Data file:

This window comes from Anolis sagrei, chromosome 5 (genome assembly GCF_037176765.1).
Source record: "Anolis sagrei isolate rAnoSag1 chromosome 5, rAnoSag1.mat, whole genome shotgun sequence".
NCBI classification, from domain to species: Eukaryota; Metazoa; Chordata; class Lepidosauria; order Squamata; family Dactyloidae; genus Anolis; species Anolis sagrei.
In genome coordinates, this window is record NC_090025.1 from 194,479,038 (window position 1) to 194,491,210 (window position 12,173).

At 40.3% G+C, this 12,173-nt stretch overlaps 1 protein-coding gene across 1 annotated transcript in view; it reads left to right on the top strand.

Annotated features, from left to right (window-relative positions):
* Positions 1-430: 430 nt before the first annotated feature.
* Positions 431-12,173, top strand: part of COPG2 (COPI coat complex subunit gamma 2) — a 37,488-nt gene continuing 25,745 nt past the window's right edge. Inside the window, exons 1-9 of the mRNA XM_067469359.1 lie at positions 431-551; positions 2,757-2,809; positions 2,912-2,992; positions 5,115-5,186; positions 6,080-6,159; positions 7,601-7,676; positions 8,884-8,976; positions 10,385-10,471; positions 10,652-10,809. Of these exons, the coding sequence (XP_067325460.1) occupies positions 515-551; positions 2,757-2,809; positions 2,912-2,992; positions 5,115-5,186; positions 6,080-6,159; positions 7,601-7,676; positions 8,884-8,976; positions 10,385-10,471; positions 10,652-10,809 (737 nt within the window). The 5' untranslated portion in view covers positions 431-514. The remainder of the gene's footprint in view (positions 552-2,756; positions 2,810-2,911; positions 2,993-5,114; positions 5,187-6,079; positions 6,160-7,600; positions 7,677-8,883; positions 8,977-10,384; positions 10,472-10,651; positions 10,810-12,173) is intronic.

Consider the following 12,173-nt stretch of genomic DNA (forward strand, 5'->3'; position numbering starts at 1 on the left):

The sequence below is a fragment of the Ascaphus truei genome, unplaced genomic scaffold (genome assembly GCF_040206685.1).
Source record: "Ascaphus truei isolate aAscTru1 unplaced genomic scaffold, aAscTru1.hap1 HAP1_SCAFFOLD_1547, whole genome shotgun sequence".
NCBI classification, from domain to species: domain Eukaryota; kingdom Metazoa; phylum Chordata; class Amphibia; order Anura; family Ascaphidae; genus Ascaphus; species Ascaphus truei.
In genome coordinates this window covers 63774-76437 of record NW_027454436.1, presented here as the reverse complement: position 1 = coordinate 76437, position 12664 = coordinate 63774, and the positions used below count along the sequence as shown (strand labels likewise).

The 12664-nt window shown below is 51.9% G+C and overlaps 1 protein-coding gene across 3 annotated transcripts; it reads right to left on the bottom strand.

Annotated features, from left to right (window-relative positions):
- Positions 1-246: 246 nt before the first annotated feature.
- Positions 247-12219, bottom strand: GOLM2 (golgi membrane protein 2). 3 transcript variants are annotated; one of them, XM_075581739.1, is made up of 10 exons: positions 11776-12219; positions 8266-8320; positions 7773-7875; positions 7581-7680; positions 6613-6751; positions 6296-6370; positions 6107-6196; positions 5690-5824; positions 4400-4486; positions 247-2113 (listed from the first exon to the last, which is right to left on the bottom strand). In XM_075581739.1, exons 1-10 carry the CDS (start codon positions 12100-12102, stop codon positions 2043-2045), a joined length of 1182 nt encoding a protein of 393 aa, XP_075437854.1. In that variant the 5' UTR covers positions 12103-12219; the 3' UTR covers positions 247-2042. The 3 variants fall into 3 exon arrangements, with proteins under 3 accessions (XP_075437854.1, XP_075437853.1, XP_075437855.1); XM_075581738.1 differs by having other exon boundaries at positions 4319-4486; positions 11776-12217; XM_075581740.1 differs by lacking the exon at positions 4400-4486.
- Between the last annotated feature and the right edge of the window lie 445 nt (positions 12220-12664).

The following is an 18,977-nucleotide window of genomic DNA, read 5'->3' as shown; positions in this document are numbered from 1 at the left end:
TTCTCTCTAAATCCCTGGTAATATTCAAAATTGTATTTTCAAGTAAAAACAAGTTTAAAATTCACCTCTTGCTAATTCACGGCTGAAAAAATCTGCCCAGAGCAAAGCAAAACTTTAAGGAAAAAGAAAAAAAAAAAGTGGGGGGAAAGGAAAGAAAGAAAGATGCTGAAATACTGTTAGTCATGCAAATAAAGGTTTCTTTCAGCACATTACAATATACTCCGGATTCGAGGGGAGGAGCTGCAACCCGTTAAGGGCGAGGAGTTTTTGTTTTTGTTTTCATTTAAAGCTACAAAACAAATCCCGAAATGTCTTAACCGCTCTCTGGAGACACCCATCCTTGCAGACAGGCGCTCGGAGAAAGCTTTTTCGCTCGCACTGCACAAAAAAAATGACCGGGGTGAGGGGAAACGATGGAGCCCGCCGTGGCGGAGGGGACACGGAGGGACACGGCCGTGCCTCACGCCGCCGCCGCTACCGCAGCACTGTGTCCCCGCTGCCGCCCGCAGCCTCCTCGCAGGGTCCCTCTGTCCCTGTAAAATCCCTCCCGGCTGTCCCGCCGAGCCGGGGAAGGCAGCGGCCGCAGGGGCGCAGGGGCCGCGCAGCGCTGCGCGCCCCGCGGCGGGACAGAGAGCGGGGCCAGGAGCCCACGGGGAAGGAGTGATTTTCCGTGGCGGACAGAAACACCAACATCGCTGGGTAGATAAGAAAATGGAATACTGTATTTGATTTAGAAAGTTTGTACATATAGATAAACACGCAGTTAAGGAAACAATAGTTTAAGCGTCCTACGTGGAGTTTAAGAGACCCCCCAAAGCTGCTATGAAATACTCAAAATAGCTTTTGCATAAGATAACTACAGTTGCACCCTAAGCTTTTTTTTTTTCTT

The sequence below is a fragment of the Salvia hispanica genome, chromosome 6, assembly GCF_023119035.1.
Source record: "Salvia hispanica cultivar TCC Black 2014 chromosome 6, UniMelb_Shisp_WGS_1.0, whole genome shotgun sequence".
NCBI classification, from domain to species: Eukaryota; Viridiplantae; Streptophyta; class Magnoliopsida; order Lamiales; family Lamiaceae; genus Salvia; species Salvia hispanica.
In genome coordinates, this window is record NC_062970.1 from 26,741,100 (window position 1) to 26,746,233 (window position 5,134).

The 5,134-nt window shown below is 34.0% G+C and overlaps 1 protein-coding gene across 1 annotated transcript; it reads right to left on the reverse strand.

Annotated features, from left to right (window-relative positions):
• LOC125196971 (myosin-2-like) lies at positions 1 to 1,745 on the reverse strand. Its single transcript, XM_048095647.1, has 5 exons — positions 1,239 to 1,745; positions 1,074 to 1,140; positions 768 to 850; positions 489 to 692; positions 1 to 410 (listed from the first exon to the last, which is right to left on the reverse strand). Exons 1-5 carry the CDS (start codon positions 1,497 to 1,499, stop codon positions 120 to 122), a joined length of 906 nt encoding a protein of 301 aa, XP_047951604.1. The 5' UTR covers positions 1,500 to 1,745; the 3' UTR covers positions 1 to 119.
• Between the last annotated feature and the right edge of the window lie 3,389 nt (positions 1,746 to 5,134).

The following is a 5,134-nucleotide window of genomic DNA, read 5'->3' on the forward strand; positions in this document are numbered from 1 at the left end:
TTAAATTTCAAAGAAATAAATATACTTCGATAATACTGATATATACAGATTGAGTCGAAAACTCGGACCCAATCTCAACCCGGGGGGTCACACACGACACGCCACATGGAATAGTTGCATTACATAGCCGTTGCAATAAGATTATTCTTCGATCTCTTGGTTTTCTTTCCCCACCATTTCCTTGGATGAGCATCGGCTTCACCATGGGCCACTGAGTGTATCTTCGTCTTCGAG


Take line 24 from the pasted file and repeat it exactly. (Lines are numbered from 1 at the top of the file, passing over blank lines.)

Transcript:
In genome coordinates, this window is record NC_062970.1 from 26,741,100 (window position 1) to 26,746,233 (window position 5,134).